Run Newman (Postman CLI) in TeamCity with Secrets

Sometimes, as a test engineer, you need to run your tests in CI with secret tokens

Postman is a perfect tool to start API testing. And Newman is a way to run your Postman collections on the command line. With Newman you can easily run tests in your own CI tool: TeamCity, Jenkins and so forth.

Despite the fact that Postman and Newman allow to keep variables in different scopes, there is a security case, when you are not allowed to store data (passwords, tokens or any authentication credentials) in plain text.

If you put a token in Postman’s Globals or Environment variables and export variables into a file (for further use by Newman), your token’s value will be in plain text. Everyone with access to these files could see and exploit it.

To eliminate security-related risks you can keep secrets inside CI tools. For example, TeamCity allows to hide the actual value of a variable through Typed Parameters.

The idea looks simple:

  1. Keep secrets in TeamCity;
  2. Run TeamCity build;
  3. Get secrets from environment variable and generate globals.json for Newman as a build step;
  4. Run Newman as a build step.
Run Newman (Postman CLI) in TeamCity with Secrets
Run Newman (Postman CLI) in TeamCity with Secrets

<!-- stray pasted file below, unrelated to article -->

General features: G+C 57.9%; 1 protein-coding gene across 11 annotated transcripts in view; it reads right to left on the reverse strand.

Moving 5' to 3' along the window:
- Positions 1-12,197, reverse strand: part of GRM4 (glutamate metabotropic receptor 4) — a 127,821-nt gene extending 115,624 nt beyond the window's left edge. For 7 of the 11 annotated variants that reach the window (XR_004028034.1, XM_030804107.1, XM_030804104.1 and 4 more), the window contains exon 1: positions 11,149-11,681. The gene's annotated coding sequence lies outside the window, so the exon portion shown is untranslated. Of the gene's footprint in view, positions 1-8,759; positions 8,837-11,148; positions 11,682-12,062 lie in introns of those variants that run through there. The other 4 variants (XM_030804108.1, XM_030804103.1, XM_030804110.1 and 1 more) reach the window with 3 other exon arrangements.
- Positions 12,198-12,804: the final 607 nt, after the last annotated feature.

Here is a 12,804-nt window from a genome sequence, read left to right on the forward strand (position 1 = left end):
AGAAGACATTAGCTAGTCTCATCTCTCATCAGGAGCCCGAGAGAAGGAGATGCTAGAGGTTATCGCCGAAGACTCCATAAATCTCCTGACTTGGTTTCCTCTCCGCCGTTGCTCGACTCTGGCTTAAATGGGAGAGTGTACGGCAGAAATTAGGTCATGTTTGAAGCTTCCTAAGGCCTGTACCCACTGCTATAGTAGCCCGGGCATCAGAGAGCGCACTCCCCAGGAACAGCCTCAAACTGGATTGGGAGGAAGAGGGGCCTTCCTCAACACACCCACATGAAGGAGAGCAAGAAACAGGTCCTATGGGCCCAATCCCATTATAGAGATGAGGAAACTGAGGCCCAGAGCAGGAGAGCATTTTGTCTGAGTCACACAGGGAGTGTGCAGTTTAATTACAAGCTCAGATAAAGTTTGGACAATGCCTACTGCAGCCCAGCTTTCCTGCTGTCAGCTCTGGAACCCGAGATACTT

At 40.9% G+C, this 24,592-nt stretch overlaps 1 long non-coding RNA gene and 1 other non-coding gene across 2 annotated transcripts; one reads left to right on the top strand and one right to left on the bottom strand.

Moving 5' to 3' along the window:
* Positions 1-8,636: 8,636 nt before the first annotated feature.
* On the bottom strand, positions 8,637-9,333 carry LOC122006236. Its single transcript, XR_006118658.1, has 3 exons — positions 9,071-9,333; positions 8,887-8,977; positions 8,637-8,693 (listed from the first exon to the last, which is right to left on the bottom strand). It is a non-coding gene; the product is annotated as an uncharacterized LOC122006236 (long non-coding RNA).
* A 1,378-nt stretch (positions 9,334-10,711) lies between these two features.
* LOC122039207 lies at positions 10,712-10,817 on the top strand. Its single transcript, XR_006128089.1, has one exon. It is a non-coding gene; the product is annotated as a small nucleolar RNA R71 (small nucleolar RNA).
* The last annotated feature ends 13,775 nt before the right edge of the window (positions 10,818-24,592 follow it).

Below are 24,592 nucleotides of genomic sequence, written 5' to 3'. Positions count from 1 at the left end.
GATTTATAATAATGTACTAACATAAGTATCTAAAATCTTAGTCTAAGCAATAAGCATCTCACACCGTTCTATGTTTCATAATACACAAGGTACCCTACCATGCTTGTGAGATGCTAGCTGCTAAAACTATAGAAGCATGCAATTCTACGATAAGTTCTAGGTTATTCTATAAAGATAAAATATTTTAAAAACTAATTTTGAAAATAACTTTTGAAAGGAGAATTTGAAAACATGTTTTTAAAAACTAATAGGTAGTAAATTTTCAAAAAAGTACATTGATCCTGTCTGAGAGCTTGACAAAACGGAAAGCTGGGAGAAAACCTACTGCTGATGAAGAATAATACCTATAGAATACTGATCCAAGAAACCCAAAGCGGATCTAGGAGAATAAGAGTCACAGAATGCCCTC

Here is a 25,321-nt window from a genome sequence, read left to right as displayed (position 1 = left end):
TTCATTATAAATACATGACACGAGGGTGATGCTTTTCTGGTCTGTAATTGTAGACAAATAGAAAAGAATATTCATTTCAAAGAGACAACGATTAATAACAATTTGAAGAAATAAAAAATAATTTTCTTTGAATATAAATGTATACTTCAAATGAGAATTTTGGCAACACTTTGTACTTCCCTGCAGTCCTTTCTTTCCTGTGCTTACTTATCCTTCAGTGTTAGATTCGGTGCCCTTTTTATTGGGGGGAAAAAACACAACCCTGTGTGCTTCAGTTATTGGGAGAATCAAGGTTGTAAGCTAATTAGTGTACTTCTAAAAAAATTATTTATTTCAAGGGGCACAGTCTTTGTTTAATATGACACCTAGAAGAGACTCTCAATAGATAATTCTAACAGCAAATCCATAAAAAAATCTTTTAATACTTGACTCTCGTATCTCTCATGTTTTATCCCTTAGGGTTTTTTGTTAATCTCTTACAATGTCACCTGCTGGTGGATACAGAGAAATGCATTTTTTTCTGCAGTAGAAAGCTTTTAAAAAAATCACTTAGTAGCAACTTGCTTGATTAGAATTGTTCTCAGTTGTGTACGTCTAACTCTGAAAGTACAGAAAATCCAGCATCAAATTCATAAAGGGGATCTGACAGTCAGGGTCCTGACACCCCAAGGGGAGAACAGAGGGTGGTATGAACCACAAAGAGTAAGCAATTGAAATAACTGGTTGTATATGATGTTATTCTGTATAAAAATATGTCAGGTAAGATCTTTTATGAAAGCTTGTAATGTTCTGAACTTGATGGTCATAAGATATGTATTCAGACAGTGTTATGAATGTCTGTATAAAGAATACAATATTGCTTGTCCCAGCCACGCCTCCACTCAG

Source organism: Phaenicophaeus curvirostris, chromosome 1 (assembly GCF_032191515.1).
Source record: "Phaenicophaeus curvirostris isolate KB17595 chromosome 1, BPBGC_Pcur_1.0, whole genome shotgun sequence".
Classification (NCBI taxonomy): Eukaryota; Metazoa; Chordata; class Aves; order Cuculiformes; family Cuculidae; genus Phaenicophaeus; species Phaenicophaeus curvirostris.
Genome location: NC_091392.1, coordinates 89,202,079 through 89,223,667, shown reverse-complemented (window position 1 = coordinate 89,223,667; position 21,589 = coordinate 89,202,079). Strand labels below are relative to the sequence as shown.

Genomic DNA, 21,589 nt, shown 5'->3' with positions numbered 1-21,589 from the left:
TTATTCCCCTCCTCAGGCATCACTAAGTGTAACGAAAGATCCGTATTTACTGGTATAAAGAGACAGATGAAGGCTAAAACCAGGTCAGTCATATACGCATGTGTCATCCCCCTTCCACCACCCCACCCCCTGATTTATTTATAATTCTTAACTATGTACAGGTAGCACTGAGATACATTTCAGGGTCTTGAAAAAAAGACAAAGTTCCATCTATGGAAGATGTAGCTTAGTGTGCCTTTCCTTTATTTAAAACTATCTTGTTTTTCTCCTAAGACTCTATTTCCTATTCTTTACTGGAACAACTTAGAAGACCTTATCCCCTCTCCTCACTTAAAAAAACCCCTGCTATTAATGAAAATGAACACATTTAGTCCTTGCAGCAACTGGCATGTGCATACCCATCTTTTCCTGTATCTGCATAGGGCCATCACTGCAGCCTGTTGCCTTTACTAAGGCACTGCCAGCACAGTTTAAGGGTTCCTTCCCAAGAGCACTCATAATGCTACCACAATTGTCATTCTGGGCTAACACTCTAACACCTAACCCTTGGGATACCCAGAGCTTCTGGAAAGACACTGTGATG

Create Scripts

  1. Understand the structure of My_Workspace.postman_globals.json file:

Postman → Environments → Globals → [Export]

As noted above, you can see the token’s value in plain text
As noted above, you can see the token’s value in plain text
postman_globals.json file — as noted above, you can see the token’s value in plain text

This JSON you need to generate.

2. Write a script which generates the same JSON structure, pull the required environment variable and add it to the JSON, create a file.

3. Export Postman Collection (*.postman_collection.json file).

My test collection is based on one handler of OpenWeather API. It requires a token to respond 200 OK.

Test collection
Test collection
Test collection

4. Write a script which runs Newman as a library.

5. Test your scripts locally before running them in CI.

Local testing
Local testing
Local testing

To test local accessing the environment variable you need to add token to shell environment:

export TOKEN={your_secret_token}

Create Build

Creating a build configuration in TeamCity is a quite nontrivial process. I will show only the parts related to Newman run.

Add Token

In TeamCity build configuration → Parameters → [Add new parameter]

Add new parameter
Add new parameter
Add new parameter

Fill the fields:

Name = env.TOKEN
Kind = Environment variable (env.)
Value = {your_secret_token}
Spec → click [Show raw value] = password display=’hidden’ readOnly=’true’

After [Save] your variable’s value will be hidden.

Environment Variable (env.) and hidden value
Environment Variable (env.) and hidden value
Environment Variable (env.) and hidden value

Add Build Steps

On each step I run one script file by Node.js.

2. Generate globals for Newman & 3. Run Newman
Build Steps
Build Steps

When you [Run] build, everything should work.

Success
Success

For the reason that all private data is separate from the code, I can post the example on GitHub without fear of token leaks.

Quality assurance engineer